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Industrial Dynamics: Evolution of Public-Private Relations in Space Business

On April 23, 2021, Thomas Pesquet became the first European to use the Falcon 9 launcher developed by the private American company SpaceX. By using a private company to transport astronauts to the ISS, NASA has taken a major step in public-private relations. To understand the significance of this shift, one must remember how the conquest of space began in the late 1950s. At that time, no organization had sufficient technological expertise to undertake the ambitious missions we know today. The space environment was largely unknown, and exploration was permanent.

To face the radical uncertainty surrounding space activities, the two superpowers, although having antagonistic economic systems, decided to entrust the conquest of space to governmental organizations. To develop the scientific and technical expertise needed for the conquest of space, the US centralized space activities in a small number of government organizations, such as NASA and the Department of Defense (DoD). These integrated organizations developed many of the technologies they needed for themselves. By playing both the demand and supply side, NASA and the DoD were compensating at short-term a market failure.

In parallel to this surprising approach for a capitalist country, the US considered that this market failure could be reduced in the long term. It was necessary to help private actors develop the expertise necessary to produce space technologies that were reliable enough to be sold on the market. NASA and the DoD therefore awarded contracts to national companies, first for equipment (e.g. antennas), then for sub-systems (e.g. satellite payloads), and gradually for complete systems such as satellites and launchers (Dos Santos Paulino, 2020). NASA and the DoD, the main arms of U.S. space industrial policy, have implemented a mission-oriented innovation policy (Mazzucato, 2018). These government clients created, shaped, and sustained the space technology market. Gradually, a U.S. space industry emerged, composed of industrial value chains covering the entire spectrum of space activities (launchers, space exploration, telecommunications, etc.).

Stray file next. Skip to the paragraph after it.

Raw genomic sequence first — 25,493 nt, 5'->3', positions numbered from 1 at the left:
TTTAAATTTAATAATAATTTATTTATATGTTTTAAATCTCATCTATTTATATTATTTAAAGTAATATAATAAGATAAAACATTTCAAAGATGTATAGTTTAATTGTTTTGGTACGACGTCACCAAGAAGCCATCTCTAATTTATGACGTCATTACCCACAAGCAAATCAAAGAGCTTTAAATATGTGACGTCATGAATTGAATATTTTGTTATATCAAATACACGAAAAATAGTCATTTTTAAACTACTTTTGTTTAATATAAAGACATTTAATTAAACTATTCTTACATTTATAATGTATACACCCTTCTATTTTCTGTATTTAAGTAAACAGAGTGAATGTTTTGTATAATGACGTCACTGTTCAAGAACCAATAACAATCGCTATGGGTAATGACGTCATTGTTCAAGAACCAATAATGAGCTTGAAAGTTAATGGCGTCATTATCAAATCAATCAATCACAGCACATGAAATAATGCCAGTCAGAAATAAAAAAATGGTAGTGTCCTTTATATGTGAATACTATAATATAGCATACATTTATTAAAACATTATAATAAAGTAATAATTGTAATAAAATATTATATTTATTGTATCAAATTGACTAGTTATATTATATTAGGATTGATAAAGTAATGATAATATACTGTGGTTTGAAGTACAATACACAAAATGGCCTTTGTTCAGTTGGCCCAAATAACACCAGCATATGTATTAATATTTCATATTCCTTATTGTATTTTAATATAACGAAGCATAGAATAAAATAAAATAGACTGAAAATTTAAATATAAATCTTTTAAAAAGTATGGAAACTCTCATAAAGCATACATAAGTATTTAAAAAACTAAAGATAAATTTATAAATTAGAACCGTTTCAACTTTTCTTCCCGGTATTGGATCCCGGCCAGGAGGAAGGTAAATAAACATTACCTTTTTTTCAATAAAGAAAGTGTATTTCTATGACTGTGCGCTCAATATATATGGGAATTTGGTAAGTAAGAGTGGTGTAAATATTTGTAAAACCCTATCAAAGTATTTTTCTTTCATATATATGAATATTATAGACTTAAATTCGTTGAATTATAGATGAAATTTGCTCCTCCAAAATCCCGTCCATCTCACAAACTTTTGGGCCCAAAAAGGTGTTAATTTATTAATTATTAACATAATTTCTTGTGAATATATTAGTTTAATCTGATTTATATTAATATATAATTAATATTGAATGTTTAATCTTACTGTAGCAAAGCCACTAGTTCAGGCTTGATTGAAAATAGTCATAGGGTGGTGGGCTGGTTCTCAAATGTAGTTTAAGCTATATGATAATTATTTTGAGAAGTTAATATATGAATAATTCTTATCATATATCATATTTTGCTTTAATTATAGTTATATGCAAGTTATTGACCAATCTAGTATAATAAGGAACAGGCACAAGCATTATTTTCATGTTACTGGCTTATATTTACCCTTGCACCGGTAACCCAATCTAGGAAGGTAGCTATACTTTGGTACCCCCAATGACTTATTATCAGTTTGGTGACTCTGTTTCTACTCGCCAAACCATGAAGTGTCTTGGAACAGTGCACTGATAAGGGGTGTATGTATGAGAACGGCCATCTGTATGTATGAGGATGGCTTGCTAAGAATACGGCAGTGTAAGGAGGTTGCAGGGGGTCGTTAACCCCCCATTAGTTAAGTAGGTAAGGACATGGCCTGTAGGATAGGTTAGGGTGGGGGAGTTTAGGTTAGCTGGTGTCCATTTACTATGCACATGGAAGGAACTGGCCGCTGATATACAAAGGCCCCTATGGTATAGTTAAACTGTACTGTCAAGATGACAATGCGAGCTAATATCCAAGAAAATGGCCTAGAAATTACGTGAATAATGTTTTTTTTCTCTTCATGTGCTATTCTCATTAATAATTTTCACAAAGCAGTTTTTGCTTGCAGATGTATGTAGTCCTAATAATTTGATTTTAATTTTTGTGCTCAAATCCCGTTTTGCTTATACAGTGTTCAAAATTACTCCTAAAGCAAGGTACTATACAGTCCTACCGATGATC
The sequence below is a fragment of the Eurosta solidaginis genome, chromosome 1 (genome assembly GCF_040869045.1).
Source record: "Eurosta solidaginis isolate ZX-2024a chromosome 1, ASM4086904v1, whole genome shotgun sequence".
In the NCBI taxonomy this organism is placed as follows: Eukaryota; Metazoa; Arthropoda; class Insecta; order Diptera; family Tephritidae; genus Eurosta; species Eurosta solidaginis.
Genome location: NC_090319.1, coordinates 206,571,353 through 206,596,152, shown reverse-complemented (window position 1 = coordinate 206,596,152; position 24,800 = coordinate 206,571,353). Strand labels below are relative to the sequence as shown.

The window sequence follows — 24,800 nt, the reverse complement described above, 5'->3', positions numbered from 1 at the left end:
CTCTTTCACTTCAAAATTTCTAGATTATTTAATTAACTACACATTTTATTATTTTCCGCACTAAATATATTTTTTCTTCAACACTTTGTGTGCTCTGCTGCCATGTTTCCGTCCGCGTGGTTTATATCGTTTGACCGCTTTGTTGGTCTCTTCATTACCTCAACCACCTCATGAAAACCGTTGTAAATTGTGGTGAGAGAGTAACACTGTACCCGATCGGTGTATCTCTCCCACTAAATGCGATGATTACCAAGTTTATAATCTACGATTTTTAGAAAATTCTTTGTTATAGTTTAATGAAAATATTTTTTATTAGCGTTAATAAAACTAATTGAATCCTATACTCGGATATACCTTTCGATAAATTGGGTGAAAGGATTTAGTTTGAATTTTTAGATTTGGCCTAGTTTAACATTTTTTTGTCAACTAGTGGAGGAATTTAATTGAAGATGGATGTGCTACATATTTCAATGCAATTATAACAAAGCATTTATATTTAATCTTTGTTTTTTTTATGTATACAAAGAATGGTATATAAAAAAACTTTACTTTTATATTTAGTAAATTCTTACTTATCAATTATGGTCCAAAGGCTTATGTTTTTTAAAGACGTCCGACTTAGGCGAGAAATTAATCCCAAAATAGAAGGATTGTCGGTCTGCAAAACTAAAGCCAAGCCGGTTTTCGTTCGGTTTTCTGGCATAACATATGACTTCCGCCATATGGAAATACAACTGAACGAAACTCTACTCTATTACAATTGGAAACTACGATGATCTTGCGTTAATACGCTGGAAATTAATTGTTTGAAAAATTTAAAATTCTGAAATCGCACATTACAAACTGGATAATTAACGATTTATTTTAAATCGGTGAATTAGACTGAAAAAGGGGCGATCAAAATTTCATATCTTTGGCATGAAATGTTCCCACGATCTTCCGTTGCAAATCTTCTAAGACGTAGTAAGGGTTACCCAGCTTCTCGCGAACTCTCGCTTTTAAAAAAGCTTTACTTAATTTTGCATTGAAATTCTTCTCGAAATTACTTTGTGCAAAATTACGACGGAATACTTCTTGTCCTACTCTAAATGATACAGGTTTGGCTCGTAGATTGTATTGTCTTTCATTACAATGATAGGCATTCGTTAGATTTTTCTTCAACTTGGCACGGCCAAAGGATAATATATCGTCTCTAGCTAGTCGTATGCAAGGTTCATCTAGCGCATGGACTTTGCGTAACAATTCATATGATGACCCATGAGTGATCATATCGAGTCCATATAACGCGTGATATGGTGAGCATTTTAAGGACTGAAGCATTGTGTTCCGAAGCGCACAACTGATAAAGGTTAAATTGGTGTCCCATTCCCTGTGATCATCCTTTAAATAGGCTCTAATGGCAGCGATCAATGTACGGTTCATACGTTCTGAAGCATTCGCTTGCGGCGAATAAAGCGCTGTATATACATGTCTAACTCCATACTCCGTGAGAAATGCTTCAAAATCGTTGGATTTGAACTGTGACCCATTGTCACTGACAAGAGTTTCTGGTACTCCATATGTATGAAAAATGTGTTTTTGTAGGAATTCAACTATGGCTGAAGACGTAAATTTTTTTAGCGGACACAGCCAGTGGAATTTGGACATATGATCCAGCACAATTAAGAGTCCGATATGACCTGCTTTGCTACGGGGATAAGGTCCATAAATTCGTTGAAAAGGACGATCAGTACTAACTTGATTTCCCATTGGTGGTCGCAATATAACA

Although national specificities may be strong, the evolution of public-private relations observed in the United States has served as a model for all capitalist countries (Barbaroux, Dos Santos Paulino, 2013). Government agencies in Western countries have also contracted to gradually hand over more responsibility to private supply actors. Despite this evolution, the agencies still retained responsibility for the design of new space systems such as new launchers. However, in the mid-2000s, NASA decided to take a major step forward with the COTS program. For the first time, it proposed to purchase a service to transport cargo and passengers to the International Space Station.

The COTS program transfers responsibility for the design of new critical technologies to private actors. The public-private relationship was greatly modified; NASA took on a role that was even closer to that of a simple customer. At that time, NASA considered that the uncertainty surrounding the space environment was sufficiently mastered by private actors.

This new type of call for tenders tolerates more creativity and new entrants are betting on technologies disrupting the existing consensus among the firms in place. For example, the private company SpaceX proposed to develop a transport service based on a reusable launcher, the Falcon. Although laughed at by the firms in place, this project will be retained by NASA in the face of more conventional technical solutions. The change in the public-private relationship was a risk that proved to be a success for NASA, since the reusable launcher technology is becoming the reference.

Thomas Pesquet’s boarding of the Flacon 9 rocket is the visible part of a major transformation in public-private relations. By entrusting the design of critical technologies to private producers, public customers have agreed to reduce their influence on the industry. This new public-private relationship is likely to continue to deepen in the future. Producers will increasingly influence the industry’s innovation paths, while public actors will have to invent a new role for themselves.


Co-director of the SIRIUS Chair

TBS Education


Barbaroux, P., & Dos Santos Paulino, V. (2013). Le rôle de la Défense dans l’émergence d’une nouvelle industrie : le cas de l’industrie spatiale. Innovations – Revue d’Economie et de Management de l’Innovation, 42(3), 39–58.

Dos Santos Paulino, V. (2020). Trajectoires d’innovation dans l’industrie spatiale. Londres: ISTE editions.

Mazzucato, M. (2018). Mission-oriented innovation policies: challenges and opportunities. Industrial and Corporate Change, 27(5), 803–815.



Innovation Trends in the Space Industry


Innovation Trends in the Space Industry